Bags those are not recycled end up becoming litter, as they are not biodegraded. Apart from filling up landfills and becoming eyesores, plastic bags that become litter endangers several facets of the environment, on both land and water. This is due to the plastic bags, like all plastic materials, eventually break up into microscopic pieces, which scientist terms microplastics. Microplastics have been seen nearly everywhere: in marine animals, farmland soil, and urban air.

Though scientists have just started studying the results of microplastic proliferation, and we do not yet know their impact on animals, humans, and the environment, scientists are worried about how this level of plastic pollution might change our planet. The studies that estimated plastic bags to be less harmful to the atmosphere than paper and reusable bags did not take the impacts of litter into account and rather assumed that the plastic bags will be recycled or used in the form of trash bags.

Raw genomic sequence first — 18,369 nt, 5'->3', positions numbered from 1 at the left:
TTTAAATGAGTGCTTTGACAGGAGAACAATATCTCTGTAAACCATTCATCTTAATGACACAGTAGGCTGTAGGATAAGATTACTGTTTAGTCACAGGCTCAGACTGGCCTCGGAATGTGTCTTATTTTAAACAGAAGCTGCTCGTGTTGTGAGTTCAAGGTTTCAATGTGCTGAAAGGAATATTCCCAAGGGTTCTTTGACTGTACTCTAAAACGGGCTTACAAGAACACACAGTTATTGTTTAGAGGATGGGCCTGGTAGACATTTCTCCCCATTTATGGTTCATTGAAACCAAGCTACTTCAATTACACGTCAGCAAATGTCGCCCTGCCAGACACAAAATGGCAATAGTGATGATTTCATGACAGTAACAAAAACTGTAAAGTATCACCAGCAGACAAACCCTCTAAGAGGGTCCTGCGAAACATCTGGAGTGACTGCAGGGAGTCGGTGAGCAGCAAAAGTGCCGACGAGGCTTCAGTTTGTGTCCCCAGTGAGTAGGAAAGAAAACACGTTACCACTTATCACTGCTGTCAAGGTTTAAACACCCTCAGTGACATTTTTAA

Reusable bags are obtained from various materials, and the environmental effects of manufacturing those materials vary hugely. One study from the United Kingdom (UK) saw that, regarding bag production, cotton bags ought to be reused 131 times prior to they reduce their effect on climate change to the same way as plastic bags. To have a comparable ecological footprint (which encompasses climatic change as well as other environmental factors) to plastic bags, a cotton bag actually has to be used thousands of times. Materials besides cotton, however, perform better in sustainability metrics. Nonwoven polypropylene (PP) is another popular choice. Made of a more durable form of plastic, these bags require to be reused around 11 times to break even with the effect of conventional plastic.

Also, to varying greatly in their eco-friendliness, there is the likelihood that reusable bags go unused, as consumers have to remember to bring these bags with them to the store. The biggest gain of reusable bags is that their use reduces down the amount of litter on land and in the water. Studies have seen that bans on plastic bags in several cities have reduced the amount of plastic litter in nearby waters bodies.